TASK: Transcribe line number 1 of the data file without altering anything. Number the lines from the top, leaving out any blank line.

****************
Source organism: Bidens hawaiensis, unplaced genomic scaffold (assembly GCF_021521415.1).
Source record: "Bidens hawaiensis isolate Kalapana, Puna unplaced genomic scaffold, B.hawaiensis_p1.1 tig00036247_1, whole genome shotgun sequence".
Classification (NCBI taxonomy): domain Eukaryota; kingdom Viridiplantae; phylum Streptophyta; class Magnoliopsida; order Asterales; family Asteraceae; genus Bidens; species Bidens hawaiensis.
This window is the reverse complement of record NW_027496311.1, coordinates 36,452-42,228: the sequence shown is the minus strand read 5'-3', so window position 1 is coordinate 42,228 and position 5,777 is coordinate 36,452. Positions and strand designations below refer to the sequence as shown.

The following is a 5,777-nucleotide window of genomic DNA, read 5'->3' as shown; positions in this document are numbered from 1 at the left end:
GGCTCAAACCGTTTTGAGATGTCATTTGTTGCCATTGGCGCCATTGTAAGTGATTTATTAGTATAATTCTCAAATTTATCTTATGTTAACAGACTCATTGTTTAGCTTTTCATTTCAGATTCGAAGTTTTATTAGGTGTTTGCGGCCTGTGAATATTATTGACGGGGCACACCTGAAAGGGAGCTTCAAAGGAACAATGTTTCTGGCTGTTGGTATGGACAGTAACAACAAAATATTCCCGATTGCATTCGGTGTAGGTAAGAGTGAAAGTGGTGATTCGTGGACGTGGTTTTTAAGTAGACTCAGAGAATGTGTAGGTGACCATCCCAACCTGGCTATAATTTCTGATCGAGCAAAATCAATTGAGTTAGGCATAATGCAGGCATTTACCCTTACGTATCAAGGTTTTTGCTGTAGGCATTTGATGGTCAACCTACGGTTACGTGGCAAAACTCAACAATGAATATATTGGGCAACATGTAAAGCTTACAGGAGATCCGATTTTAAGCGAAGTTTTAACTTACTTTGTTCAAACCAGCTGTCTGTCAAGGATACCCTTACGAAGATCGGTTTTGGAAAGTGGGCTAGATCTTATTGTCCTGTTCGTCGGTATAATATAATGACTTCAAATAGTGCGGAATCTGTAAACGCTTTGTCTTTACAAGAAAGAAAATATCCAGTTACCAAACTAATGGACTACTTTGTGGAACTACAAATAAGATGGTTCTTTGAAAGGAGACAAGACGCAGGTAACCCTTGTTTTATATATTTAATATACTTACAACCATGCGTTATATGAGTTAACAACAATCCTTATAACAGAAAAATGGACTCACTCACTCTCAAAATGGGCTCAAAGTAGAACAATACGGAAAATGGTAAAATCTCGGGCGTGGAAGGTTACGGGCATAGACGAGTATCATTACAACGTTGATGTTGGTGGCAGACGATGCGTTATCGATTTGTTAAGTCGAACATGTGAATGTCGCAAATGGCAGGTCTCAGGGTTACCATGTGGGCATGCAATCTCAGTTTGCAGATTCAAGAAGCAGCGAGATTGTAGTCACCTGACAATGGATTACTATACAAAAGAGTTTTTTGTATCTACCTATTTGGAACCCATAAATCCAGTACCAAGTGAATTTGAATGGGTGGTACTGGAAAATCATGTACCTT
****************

Source organism: Bidens hawaiensis, unplaced genomic scaffold (assembly GCF_021521415.1).